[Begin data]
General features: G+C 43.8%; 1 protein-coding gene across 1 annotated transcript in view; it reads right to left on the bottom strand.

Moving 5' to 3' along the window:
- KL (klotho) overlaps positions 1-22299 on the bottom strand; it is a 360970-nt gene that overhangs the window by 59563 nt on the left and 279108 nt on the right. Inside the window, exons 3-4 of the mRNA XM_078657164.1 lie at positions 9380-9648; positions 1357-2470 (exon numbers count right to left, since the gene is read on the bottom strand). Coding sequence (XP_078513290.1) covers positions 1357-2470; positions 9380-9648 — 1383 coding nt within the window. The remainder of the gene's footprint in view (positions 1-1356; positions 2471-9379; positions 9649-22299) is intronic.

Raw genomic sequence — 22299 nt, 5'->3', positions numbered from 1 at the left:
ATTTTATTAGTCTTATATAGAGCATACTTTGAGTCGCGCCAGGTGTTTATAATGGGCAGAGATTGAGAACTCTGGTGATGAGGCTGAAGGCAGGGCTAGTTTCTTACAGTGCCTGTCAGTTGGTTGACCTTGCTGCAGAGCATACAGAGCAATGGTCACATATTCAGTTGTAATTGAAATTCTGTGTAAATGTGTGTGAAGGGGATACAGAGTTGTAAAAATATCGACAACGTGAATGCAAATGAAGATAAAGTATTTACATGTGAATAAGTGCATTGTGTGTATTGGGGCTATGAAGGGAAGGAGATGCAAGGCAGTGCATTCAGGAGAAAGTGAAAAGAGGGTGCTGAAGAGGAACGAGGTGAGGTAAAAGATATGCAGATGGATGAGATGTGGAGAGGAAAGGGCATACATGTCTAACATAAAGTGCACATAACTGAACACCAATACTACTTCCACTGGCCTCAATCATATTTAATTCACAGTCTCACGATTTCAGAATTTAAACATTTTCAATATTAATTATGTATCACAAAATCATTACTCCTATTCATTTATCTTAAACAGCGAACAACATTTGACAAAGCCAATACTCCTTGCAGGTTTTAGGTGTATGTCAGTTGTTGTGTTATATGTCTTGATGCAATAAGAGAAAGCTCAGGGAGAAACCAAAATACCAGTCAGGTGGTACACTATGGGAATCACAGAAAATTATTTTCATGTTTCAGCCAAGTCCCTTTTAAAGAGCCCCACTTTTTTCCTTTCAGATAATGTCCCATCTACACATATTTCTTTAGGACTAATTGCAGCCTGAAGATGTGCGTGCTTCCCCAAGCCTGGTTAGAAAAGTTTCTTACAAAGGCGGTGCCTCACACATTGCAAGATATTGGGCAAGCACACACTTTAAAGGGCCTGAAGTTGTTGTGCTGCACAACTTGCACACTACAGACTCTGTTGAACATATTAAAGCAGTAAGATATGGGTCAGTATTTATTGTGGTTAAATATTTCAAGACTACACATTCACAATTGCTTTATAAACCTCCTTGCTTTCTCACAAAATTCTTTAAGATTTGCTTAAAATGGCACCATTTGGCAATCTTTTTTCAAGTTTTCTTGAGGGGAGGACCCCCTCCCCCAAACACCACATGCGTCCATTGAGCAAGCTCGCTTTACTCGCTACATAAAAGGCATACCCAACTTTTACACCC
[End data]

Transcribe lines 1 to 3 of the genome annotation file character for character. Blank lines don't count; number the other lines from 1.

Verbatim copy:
General features: G+C 43.8%; 1 protein-coding gene across 1 annotated transcript in view; it reads right to left on the bottom strand.

Moving 5' to 3' along the window:
- KL (klotho) overlaps positions 1-22299 on the bottom strand; it is a 360970-nt gene that overhangs the window by 59563 nt on the left and 279108 nt on the right. Inside the window, exons 3-4 of the mRNA XM_078657164.1 lie at positions 9380-9648; positions 1357-2470 (exon numbers count right to left, since the gene is read on the bottom strand). Coding sequence (XP_078513290.1) covers positions 1357-2470; positions 9380-9648 — 1383 coding nt within the window. The remainder of the gene's footprint in view (positions 1-1356; positions 2471-9379; positions 9649-22299) is intronic.